“This last option was ruled out from the beginning because our priority was to have the vaccine soon. And it was defined that better, to lower the risk, we were going to use the first two mechanisms,” said González.
The National Commission of Vaccination and Epidemiology (CNVE), made up of health officials, the CCSS and the Costa Rican Pediatric Association (ACPE) specializing in vaccines and immunology, was in charge of choosing the vaccine and defining the groups that will receive it first.
As indicated so far by the CNVE, health workers who are in greater contact with the virus would be the first to receive the doses, along with people with the highest risk factors.
“There are two large groups of priority people: those who have a higher risk of becoming infected and infect others, who are health personnel who pass in the first line of care and, on the other hand, those who, due to their health status, have a greater risk of dying. if they were to become infected,” said the deputy minister.
Regarding the process of choosing the vaccine, this task took several months for CMVE, since minimum rules of efficacy (that the product works) and safety (that the adverse effects do not exceed the benefits) had to be met.
This work was very difficult to carry out considering that the clinical trials of the potential vaccines were still in process.
Once the doses arrive, they will only be available for Social Security.
At the moment, the sale to private companies is not contemplated.
“The same pharmaceutical companies do not have the capacity to produce vaccines for all the inhabitants of the world at first; it is limited. The priority for everyone now is public health,” González insisted.
Personnel from all CCSS managements and from each region of the country work on planning how vaccination will be carried out in each medical center. The purpose, according to Abarca, is that no person with risk factors is left without receiving the vaccine, no matter where they live.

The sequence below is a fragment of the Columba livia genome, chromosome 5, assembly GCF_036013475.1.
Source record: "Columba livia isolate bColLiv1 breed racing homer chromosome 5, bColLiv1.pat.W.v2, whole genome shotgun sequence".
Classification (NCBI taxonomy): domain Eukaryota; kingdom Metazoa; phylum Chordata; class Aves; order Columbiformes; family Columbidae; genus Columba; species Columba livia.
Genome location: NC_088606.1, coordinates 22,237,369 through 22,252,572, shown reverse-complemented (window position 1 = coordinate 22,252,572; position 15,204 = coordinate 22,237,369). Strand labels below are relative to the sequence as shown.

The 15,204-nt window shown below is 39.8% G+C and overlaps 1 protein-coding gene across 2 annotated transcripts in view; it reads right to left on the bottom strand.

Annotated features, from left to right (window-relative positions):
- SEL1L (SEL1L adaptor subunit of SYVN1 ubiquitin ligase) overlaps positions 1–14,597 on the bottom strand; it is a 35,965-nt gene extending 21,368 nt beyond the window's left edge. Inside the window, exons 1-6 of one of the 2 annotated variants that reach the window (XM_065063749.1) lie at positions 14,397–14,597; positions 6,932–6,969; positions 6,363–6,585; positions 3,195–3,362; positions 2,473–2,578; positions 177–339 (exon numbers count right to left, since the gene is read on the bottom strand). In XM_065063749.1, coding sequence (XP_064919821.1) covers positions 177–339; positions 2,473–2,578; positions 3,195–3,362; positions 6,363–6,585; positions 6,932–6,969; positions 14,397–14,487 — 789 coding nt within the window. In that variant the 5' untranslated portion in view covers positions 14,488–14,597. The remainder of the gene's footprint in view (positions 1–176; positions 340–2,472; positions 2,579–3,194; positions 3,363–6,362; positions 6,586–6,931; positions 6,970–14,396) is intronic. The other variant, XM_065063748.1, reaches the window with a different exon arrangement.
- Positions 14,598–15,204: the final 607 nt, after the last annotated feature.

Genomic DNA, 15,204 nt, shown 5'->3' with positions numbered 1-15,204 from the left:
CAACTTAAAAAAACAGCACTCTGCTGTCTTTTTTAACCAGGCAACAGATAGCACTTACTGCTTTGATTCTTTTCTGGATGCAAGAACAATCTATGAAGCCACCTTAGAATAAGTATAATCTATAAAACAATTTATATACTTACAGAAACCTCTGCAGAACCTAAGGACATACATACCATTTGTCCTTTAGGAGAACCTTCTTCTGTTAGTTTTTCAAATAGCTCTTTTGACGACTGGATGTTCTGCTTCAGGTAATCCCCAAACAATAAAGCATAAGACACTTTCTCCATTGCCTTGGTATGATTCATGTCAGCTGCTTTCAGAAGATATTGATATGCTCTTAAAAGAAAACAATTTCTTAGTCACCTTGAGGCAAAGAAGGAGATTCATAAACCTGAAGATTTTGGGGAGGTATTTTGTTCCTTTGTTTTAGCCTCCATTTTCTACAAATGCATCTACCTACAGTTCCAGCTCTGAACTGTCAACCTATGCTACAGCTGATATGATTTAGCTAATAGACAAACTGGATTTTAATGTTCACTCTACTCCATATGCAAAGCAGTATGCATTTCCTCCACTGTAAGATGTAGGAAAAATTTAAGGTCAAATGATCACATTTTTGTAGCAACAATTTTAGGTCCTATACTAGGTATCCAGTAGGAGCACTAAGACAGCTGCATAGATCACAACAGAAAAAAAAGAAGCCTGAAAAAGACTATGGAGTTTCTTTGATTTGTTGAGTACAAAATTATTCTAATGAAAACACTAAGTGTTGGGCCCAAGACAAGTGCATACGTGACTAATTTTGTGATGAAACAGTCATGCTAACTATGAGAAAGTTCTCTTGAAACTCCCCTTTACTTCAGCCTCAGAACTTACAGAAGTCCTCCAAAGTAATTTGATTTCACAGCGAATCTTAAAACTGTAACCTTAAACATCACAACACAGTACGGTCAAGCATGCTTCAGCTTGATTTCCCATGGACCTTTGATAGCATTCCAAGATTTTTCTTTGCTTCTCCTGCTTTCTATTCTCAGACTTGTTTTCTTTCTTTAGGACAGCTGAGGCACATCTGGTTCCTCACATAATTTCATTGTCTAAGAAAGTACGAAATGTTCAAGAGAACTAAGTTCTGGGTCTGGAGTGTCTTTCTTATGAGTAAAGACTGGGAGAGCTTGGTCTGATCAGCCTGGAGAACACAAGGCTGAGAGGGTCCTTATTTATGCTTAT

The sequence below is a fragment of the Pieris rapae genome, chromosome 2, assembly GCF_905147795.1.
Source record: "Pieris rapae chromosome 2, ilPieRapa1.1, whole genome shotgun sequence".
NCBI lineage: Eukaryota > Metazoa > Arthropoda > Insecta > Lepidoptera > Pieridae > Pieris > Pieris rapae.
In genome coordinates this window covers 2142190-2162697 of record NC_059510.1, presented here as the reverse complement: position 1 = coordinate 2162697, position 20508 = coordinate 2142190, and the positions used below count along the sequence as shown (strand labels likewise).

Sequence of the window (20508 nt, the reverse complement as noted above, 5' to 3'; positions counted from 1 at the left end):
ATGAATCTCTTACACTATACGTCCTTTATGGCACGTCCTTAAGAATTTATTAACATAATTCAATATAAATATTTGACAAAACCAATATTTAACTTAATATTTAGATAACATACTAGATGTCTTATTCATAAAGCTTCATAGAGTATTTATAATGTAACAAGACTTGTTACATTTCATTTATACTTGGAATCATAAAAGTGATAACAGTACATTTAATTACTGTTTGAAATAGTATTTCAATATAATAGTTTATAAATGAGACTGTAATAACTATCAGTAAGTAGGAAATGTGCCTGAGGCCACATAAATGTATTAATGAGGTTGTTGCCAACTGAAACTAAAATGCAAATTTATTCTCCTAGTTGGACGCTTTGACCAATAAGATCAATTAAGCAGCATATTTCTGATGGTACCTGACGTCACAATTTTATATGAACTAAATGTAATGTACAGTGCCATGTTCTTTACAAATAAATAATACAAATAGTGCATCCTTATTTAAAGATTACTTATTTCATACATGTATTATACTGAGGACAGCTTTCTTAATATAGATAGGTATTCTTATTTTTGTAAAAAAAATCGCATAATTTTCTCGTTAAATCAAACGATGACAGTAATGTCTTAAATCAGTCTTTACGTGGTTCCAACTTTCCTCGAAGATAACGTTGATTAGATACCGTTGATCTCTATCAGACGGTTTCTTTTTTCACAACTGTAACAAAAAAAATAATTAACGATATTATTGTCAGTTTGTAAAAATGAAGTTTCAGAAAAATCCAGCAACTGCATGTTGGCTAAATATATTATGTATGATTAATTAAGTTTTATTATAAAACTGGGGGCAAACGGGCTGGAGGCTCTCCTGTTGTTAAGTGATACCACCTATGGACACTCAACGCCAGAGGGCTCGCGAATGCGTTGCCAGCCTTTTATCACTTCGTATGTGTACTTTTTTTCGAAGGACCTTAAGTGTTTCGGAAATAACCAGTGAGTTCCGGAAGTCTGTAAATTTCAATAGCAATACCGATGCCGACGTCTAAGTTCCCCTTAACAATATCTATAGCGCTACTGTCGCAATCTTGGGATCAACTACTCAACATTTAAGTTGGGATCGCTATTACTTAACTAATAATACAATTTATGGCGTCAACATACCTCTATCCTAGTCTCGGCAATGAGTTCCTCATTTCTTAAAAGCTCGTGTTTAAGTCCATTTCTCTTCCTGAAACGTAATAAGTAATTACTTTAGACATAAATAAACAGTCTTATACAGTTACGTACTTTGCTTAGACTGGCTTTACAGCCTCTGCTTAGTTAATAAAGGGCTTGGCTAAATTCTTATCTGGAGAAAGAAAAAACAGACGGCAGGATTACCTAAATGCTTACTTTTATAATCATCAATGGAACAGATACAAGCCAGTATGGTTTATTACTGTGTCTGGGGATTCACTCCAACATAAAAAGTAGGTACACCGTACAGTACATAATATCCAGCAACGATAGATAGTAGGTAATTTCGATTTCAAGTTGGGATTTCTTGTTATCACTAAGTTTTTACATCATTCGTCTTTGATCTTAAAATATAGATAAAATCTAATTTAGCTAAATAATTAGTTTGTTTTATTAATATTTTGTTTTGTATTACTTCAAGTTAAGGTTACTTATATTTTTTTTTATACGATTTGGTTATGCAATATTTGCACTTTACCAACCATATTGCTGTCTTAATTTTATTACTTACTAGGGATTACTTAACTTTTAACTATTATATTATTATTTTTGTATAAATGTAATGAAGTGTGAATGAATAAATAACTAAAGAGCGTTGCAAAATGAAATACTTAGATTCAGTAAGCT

“Internal logistics are challenging. Any inclusion of a new vaccine in the scheme obliges the CCSS to strengthen the system that it already has consolidated,” said Leandra Abarca, coordinator of the Expanded Immunization Program of the Fund.
Based on the experience of previous vaccinations, several lines of work were established.
At this time, however, there are many details that are not known, given that the vaccines have not yet completed their testing and are not approved by regulatory agencies.
“One of the questions is which will have any kind of contraindications. We will know that when the trials are finished and the prospectus is published and indications and contraindications come; that would be taken into account for the vaccination strategy,” said Abarca.
Another question is whether there will be an age limit, given that clinical trials are for people aged 85 or younger.
“It has a lot to do with the recommendation of the pharmaceutical company when the product is ready and with the approval of the FDA (in the United States). If the recommendations say that there is no age limit.
“It is highly probable that there is no limit and they can be applied to people over 85 years of age, but we still have to wait to see what the recommendations say,” González stressed.
At the moment, these 200 people are working hard to prepare the ground for the arrival of the covid-19 vaccine. But they know that when the doses are in the country, another stage will begin to protect the lives of as many people as possible.